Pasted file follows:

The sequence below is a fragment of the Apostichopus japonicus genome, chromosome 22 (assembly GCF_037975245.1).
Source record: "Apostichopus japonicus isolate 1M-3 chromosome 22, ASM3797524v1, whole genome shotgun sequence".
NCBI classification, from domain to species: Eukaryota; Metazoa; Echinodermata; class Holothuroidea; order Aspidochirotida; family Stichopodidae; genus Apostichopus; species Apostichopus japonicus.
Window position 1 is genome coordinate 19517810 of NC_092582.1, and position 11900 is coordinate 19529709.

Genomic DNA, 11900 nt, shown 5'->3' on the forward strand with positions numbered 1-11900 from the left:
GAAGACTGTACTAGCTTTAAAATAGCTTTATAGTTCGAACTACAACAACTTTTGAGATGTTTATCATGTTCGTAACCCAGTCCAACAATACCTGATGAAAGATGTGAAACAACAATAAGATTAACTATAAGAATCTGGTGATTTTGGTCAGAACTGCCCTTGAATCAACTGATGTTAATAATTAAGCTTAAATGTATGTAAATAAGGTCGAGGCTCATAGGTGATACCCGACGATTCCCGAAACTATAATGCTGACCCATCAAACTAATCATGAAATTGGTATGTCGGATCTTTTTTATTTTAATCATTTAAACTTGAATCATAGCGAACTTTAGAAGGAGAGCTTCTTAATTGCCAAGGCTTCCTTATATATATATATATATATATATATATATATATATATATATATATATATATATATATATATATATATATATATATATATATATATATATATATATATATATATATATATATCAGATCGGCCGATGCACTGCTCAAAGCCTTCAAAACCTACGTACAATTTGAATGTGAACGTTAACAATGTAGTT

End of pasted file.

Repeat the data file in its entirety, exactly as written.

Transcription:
The sequence below is a fragment of the Apostichopus japonicus genome, chromosome 22 (assembly GCF_037975245.1).
Source record: "Apostichopus japonicus isolate 1M-3 chromosome 22, ASM3797524v1, whole genome shotgun sequence".
NCBI classification, from domain to species: Eukaryota; Metazoa; Echinodermata; class Holothuroidea; order Aspidochirotida; family Stichopodidae; genus Apostichopus; species Apostichopus japonicus.
Window position 1 is genome coordinate 19517810 of NC_092582.1, and position 11900 is coordinate 19529709.

Genomic DNA, 11900 nt, shown 5'->3' on the forward strand with positions numbered 1-11900 from the left:
GAAGACTGTACTAGCTTTAAAATAGCTTTATAGTTCGAACTACAACAACTTTTGAGATGTTTATCATGTTCGTAACCCAGTCCAACAATACCTGATGAAAGATGTGAAACAACAATAAGATTAACTATAAGAATCTGGTGATTTTGGTCAGAACTGCCCTTGAATCAACTGATGTTAATAATTAAGCTTAAATGTATGTAAATAAGGTCGAGGCTCATAGGTGATACCCGACGATTCCCGAAACTATAATGCTGACCCATCAAACTAATCATGAAATTGGTATGTCGGATCTTTTTTATTTTAATCATTTAAACTTGAATCATAGCGAACTTTAGAAGGAGAGCTTCTTAATTGCCAAGGCTTCCTTATATATATATATATATATATATATATATATATATATATATATATATATATATATATATATATATATATATATATATATATATATATATATATATATATATATATATATATCAGATCGGCCGATGCACTGCTCAAAGCCTTCAAAACCTACGTACAATTTGAATGTGAACGTTAACAATGTAGTT